[Python-Dev] [Distutils] how to easily consume just the parts of eggs that are good for you

Phillip J. Eby pje at telecommunity.com
Wed Apr 9 06:41:32 CEST 2008

At 10:49 PM 4/8/2008 -0400, Stanley A. Klein wrote:
>On Tue, April 8, 2008 9:37 pm, Ben Finney
><bignose+hates-spam at benfinney.id.au> wrote:
> > Date: Wed, 09 Apr 2008 11:37:07 +1000
> > From: Ben Finney <bignose+hates-spam at benfinney.id.au>
> > Subject: Re: [Distutils] how to easily consume just the parts of eggs
> >       that    are     good for you
> > To: Distutils-Sig at Python.Org
> >
> >
> > zooko <zooko at zooko.com> writes:
> >> eyes and said "So they are planning to reinvent apt!".
> >
> > That's pretty much my reaction, too.
>I have the same reaction.

I'm curious.  Have any of you actually read PEP 262 in any detail?  I 
have seen precious little discussion so far that doesn't appear to be 
based on significant misunderstandings of either the purpose of 
reviving the PEP, or the mechanics of its proposed implementation.

>I have tried in the past to use easy_install, but have run into problems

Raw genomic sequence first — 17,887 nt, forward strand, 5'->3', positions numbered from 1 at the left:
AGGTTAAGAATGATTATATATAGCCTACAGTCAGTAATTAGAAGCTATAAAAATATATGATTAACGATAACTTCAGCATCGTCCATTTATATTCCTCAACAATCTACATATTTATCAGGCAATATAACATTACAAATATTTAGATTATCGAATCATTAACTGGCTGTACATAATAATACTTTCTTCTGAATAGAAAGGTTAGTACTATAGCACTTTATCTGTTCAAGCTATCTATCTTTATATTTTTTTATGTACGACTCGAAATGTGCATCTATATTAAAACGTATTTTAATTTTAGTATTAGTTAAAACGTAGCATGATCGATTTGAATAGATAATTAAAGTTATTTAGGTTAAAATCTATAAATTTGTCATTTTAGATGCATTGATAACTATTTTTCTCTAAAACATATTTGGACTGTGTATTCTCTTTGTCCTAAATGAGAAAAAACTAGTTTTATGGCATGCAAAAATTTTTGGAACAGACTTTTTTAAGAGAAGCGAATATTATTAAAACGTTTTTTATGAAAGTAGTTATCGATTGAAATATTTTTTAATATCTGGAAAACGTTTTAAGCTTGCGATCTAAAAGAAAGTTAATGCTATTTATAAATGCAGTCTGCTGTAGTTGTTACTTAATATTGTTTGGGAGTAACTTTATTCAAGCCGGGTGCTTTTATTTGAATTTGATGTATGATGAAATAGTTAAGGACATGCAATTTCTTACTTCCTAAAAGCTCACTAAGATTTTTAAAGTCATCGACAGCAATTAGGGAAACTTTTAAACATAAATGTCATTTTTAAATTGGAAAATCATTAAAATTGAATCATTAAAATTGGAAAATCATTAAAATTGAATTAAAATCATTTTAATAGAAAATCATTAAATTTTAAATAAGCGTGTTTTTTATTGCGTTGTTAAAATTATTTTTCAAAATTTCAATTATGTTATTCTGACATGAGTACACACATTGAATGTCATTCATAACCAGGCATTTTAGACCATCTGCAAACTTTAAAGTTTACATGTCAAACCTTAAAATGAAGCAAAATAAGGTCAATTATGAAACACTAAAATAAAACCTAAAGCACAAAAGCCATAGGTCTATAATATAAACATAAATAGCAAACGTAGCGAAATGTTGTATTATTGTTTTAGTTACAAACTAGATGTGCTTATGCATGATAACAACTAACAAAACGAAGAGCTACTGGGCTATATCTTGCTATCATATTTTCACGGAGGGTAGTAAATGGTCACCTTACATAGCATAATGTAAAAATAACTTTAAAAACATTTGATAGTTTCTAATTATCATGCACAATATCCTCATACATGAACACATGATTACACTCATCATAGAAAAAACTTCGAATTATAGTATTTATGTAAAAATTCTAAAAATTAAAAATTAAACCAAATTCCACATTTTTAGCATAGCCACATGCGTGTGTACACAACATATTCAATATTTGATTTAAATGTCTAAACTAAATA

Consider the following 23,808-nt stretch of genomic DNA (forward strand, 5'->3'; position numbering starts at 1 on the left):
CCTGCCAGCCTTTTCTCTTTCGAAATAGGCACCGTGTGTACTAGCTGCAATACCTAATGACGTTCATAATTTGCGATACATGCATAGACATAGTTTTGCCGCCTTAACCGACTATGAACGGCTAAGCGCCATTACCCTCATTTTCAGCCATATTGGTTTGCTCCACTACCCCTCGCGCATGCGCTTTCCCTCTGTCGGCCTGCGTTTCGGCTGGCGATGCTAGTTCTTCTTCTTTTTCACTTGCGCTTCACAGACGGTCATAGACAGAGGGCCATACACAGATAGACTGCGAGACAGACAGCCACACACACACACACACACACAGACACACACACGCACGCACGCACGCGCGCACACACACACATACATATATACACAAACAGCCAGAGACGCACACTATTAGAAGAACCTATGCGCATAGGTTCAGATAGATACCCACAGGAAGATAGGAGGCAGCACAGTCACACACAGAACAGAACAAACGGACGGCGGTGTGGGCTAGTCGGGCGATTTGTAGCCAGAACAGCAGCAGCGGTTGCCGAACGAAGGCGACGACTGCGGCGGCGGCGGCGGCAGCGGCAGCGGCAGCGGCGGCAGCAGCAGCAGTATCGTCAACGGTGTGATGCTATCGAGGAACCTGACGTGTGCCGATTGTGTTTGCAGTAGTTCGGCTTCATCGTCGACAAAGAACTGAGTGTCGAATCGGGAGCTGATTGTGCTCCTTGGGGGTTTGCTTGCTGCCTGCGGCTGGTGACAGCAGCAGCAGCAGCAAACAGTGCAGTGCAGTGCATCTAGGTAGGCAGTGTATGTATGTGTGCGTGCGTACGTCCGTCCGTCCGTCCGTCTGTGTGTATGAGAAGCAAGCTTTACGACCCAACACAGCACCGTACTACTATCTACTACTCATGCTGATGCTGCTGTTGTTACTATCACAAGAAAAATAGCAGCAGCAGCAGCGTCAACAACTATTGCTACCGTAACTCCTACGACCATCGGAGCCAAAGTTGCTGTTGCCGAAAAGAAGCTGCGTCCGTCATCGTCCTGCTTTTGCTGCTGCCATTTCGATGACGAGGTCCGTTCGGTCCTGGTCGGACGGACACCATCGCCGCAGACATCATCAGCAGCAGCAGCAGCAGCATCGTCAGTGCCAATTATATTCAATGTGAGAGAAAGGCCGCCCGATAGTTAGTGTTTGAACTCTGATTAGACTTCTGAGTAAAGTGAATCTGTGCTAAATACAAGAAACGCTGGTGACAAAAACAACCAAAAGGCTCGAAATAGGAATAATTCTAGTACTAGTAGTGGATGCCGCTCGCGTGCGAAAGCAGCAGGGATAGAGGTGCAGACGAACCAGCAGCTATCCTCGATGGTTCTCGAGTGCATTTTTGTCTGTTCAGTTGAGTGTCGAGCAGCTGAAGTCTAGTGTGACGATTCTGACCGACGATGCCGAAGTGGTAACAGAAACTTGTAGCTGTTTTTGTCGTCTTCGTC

>because there is no communication between easy_install and the rpm
>database, resulting in failure of easy_install to recognize that
>dependencies have already been installed using rpms.

This problem doesn't exist with Python 2.5, unless you're using a 
platform that willfully strips out the installation information that 
Python 2.5 provides for these packages.

>A database focused only on Python packages is highly inappropriate for
>Linux systems, violates the Linux standards, and creates problems because
>eggs are not coordinated with the operating system package manager.

The revamp of PEP 262 is aimed at removing .egg files and directories 
from the process, by allowing system packagers to tell Python what 
files belong to them and should not be messed with.  And conversely, 
allowing systems and installation targets *without* package managers 
to safely manage their Python installations.

>   The
>way to achieve a database for Python would be to provide tools for
>conversion of eggs to rpms and debs,

Such tools already exist, although the conversion takes place from 
source distributions rather than egg distributions.

>to have eggs support conformance to
>the LSB and FHS,

Applying LSB and FHS to the innards of Python packages makes as much 
sense as applying them to the contents of Java .jar files -- i.e., 
none.  If it's unchanging data that's part of a program or library, 
then it's a program or library, just like static data declared in a C 
program or library.  Whether the file extension is .py, .so, or even 
.png is irrelevant.

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